What’s better than a grant funding new faculty research? Two grants.
Two assistant professors from the McCormack Graduate School’s Gerontology Department recently won two-year grants of $152,500 each from the National Institute on Aging. Work on both projects began recently.
Jeffrey Stokes received a grant to study the impact of loneliness of a spouse on the health and well-being of both older adult partners in a marriage. Qian Song is the principle investigator on a project that won a grant to examine the long-term effects of job loss on health in a setting that mimics a natural experiment – the massive layoffs of State-Owned Enterprise (SOE) workers in urban China. Continue reading →
As the population ages in the United States and around the world, technology will surely play a role assisting in the care of millions of older adults and help them lead productive lives. But how will that actually work?
Fishman noted that people currently in their 60s are among the first in history to reach that age with an expectation of living into their 80s or well beyond, and they are planning accordingly. As a result, he said, “there’s an opportunity to have a conversation with people about how technology can help. The technology – some of it is disease-specific, some of it is more to help people stay well. You’re talking about almost 50 million people, that’s a huge market.”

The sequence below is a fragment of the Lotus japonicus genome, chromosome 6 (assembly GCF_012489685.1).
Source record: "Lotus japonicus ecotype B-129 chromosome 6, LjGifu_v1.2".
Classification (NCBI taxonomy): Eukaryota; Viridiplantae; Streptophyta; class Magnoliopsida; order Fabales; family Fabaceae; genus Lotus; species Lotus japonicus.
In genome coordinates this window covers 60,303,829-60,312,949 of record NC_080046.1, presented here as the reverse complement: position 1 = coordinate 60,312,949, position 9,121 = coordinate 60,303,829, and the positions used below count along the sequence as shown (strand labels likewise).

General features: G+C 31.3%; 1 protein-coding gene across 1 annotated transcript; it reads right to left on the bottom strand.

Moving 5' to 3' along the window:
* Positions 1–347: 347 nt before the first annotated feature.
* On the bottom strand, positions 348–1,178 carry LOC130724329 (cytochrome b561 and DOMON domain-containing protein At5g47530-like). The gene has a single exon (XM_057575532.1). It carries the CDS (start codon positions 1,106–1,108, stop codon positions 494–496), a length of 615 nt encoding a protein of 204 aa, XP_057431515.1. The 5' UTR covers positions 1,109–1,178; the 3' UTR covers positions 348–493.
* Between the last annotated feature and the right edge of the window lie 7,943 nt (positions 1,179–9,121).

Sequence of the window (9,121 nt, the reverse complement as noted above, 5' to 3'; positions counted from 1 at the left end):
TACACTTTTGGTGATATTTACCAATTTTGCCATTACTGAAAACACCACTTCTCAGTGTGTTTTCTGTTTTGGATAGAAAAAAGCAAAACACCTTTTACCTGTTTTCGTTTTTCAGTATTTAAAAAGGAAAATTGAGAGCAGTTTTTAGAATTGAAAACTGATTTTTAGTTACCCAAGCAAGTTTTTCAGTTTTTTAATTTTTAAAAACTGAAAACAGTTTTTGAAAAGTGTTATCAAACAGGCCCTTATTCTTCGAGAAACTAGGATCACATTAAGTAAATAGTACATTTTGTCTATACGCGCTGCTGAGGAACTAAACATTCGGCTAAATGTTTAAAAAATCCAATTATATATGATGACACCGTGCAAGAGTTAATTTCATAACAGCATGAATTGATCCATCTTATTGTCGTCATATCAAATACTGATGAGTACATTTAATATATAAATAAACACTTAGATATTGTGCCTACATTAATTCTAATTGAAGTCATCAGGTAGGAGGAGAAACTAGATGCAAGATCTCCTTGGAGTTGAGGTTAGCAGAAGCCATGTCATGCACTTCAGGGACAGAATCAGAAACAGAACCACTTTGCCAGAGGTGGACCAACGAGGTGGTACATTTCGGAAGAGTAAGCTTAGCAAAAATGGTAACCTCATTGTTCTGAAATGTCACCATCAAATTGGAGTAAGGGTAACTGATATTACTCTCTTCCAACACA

The Harvard Catalyst event was held in June at the Countway Library of Medicine in Boston.
Anne Tumlinson is the nationally recognized eldercare expert who founded Daughterhood, an online community providing support and advice to adult children caring for their aging parents. She is also the founder of Anne Tumlinson Innovations, a research and advisory firm focused on transforming the way care is delivered and financed.
With more than 25 years of research and consulting experience, Tumlinson has often testified in Washington and written on innovation in aging services. Previously, she led Medicaid program oversight at the federal Office of Management and Budget.
Recently she talked with Gerontology Institute Director Len Fishman about the evolution of Daughterhood, practical problems facing caregivers and policy issues that affect innovation in the field. The following is an edited version of their conversation. Continue reading →